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New Mexico State University

New Mexico State University

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Pests and plant diseases beware - NMSU teaches 'first detectors' to spot outbreaks

Plant pests and diseases are responsible for substantial economic losses every year in New Mexico and across the Southwest. Now, thanks to a series of first detector training courses hosted by the New Mexico State University Cooperative Extension Service, there is a small army of people around the region who are trained to spot outbreaks sooner - often before they get out of hand.

Over the last year, nearly 170 people attended training courses in Bernalillo, Sandoval and Dona Ana Counties. Those in attendance represented 10 different counties in New Mexico as well as Texas and Arizona.

During the courses, NMSU extension plant pathologist Natalie Goldberg showed how to identify plant pests and diseases. Additionally, those in attendance learned how to properly submit both suspicious and invasive samples to NMSU's Plant Diagnostic Clinic, which provides analysis of plant material for pathogens and environmental stresses. The clinic also suggests appropriate control measures when available.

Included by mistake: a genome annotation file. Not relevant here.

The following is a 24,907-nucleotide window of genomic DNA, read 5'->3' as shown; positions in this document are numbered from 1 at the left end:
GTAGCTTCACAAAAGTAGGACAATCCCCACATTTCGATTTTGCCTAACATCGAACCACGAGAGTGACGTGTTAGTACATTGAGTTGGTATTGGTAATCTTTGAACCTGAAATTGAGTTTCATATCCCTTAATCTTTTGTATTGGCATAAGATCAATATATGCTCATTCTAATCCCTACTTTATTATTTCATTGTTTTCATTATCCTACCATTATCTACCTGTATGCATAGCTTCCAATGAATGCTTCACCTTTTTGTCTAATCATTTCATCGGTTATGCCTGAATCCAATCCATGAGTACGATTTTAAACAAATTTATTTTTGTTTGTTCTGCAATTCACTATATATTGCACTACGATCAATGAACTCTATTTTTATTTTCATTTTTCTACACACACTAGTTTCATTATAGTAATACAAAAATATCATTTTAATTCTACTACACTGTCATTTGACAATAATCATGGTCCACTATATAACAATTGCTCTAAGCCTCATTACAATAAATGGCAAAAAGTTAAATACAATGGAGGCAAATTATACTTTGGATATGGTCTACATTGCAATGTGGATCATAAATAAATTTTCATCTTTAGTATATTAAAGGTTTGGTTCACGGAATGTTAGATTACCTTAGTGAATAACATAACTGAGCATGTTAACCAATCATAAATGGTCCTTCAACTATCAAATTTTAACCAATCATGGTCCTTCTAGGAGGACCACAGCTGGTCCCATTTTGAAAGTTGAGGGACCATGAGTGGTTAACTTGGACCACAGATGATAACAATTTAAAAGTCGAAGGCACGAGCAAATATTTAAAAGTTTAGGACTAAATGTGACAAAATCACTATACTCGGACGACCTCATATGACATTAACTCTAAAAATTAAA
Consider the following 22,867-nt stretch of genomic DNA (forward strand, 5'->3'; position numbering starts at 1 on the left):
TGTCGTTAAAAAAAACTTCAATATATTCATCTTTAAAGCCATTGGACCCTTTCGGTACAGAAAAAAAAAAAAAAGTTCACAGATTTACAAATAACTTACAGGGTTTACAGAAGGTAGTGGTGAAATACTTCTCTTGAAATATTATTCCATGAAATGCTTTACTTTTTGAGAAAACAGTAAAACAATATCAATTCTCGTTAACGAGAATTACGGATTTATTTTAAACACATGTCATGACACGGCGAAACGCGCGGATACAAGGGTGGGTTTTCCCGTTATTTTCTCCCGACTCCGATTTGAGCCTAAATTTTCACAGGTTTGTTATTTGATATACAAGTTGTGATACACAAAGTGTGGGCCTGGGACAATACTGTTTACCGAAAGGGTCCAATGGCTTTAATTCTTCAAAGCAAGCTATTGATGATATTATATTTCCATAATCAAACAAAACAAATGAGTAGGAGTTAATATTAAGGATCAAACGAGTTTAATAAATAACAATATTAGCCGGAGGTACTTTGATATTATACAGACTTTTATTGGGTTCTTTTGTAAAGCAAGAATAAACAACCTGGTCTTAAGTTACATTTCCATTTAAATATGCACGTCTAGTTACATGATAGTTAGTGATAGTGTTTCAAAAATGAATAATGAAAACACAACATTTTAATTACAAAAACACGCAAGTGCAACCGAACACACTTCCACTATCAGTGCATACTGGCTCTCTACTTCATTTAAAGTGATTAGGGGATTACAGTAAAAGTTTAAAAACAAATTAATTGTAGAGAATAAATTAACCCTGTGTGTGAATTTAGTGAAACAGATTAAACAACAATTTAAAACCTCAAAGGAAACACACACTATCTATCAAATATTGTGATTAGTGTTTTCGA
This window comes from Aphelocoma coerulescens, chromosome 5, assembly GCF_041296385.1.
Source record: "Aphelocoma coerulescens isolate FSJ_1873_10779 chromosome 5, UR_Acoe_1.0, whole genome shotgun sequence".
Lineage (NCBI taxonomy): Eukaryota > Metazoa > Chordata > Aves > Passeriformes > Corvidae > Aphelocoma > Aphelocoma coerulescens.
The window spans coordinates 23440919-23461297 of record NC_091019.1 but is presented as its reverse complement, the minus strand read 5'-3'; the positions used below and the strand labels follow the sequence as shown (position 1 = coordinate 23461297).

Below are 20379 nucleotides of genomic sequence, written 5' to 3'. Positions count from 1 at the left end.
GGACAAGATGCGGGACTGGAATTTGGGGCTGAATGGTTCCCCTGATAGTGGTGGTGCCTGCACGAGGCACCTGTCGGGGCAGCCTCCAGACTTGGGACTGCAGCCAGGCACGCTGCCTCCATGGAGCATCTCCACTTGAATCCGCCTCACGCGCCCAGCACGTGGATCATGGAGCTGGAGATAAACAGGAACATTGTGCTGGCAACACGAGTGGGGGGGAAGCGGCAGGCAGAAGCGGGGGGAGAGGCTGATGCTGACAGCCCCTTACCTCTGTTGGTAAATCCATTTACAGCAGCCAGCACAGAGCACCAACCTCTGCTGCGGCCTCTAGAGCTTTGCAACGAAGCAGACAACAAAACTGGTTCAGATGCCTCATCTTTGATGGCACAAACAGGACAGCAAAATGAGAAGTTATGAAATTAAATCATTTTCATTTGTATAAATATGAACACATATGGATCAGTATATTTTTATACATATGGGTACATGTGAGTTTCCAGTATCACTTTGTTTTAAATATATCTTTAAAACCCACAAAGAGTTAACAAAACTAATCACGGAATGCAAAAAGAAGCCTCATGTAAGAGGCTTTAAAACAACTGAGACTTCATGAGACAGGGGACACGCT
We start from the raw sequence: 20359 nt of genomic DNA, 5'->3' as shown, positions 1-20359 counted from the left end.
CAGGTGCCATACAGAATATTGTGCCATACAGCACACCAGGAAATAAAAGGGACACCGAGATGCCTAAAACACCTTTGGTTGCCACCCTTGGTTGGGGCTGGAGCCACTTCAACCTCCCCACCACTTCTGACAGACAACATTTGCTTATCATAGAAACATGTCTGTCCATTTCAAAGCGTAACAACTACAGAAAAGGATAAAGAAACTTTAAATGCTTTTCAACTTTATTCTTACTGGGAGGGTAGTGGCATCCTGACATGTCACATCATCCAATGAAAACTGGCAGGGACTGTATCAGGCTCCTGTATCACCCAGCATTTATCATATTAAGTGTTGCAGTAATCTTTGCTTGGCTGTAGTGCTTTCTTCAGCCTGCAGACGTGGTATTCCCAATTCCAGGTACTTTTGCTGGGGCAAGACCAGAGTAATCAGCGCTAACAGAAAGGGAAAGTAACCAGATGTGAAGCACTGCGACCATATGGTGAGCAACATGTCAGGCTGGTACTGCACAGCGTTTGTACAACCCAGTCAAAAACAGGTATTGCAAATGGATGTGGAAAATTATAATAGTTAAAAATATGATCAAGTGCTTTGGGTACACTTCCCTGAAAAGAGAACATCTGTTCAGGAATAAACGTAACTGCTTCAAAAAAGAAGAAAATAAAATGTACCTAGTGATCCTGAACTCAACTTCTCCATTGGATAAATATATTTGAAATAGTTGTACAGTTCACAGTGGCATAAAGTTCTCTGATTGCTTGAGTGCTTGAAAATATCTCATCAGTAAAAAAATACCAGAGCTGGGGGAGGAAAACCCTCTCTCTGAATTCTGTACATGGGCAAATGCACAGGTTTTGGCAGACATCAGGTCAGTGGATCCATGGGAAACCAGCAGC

Those who complete the course are now part of a national network of first detectors, receiving timely pest alerts and educational materials. Each participant also received a first detector kit with a vial containing ethanol, a pocketknife, a magnifying glass, plastic bags and other tools. Some of those who took part in the course include master gardeners, agronomists, extension agents, landscape professionals, pesticide applicators, urban gardeners, retirees, commercial businesses such as chile growers and wineries, field and farm managers, chemical company representatives, government agencies and college students.

Goldberg's responsibilities at NMSU include statewide education programming in areas related to plant health management and crop biosecurity. She operates the plant diagnostic clinic and identifies new plant diseases in New Mexico, conducts applied research projects and writes education publications. She also provides information to the public and to regional and national pest information databases on disease outbreaks in New Mexico.

The cost of the training in funded by New Mexico State University, the Southwest Border Food Safety and Defense Center at NMSU, the National Plant Diagnostic Network, the Western Plant Diagnostic Network and Agroguard, a program of the New Mexico Department of Homeland Security and Emergency Management.